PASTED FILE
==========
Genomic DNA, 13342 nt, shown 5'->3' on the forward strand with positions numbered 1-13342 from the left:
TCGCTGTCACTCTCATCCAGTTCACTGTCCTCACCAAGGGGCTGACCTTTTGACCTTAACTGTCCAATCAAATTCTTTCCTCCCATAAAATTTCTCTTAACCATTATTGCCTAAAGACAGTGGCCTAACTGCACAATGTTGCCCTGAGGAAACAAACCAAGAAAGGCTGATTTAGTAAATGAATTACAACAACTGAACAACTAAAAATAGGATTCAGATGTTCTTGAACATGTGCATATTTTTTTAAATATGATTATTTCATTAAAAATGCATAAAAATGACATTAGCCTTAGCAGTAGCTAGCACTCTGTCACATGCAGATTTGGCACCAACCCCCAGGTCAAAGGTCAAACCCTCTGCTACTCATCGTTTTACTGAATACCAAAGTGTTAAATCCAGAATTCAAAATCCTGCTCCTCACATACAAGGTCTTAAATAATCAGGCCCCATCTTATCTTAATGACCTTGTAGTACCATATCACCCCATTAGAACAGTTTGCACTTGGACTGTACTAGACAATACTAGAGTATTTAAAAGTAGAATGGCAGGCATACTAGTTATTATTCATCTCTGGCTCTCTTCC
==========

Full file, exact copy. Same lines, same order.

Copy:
Genomic DNA, 13342 nt, shown 5'->3' on the forward strand with positions numbered 1-13342 from the left:
TCGCTGTCACTCTCATCCAGTTCACTGTCCTCACCAAGGGGCTGACCTTTTGACCTTAACTGTCCAATCAAATTCTTTCCTCCCATAAAATTTCTCTTAACCATTATTGCCTAAAGACAGTGGCCTAACTGCACAATGTTGCCCTGAGGAAACAAACCAAGAAAGGCTGATTTAGTAAATGAATTACAACAACTGAACAACTAAAAATAGGATTCAGATGTTCTTGAACATGTGCATATTTTTTTAAATATGATTATTTCATTAAAAATGCATAAAAATGACATTAGCCTTAGCAGTAGCTAGCACTCTGTCACATGCAGATTTGGCACCAACCCCCAGGTCAAAGGTCAAACCCTCTGCTACTCATCGTTTTACTGAATACCAAAGTGTTAAATCCAGAATTCAAAATCCTGCTCCTCACATACAAGGTCTTAAATAATCAGGCCCCATCTTATCTTAATGACCTTGTAGTACCATATCACCCCATTAGAACAGTTTGCACTTGGACTGTACTAGACAATACTAGAGTATTTAAAAGTAGAATGGCAGGCATACTAGTTATTATTCATCTCTGGCTCTCTTCC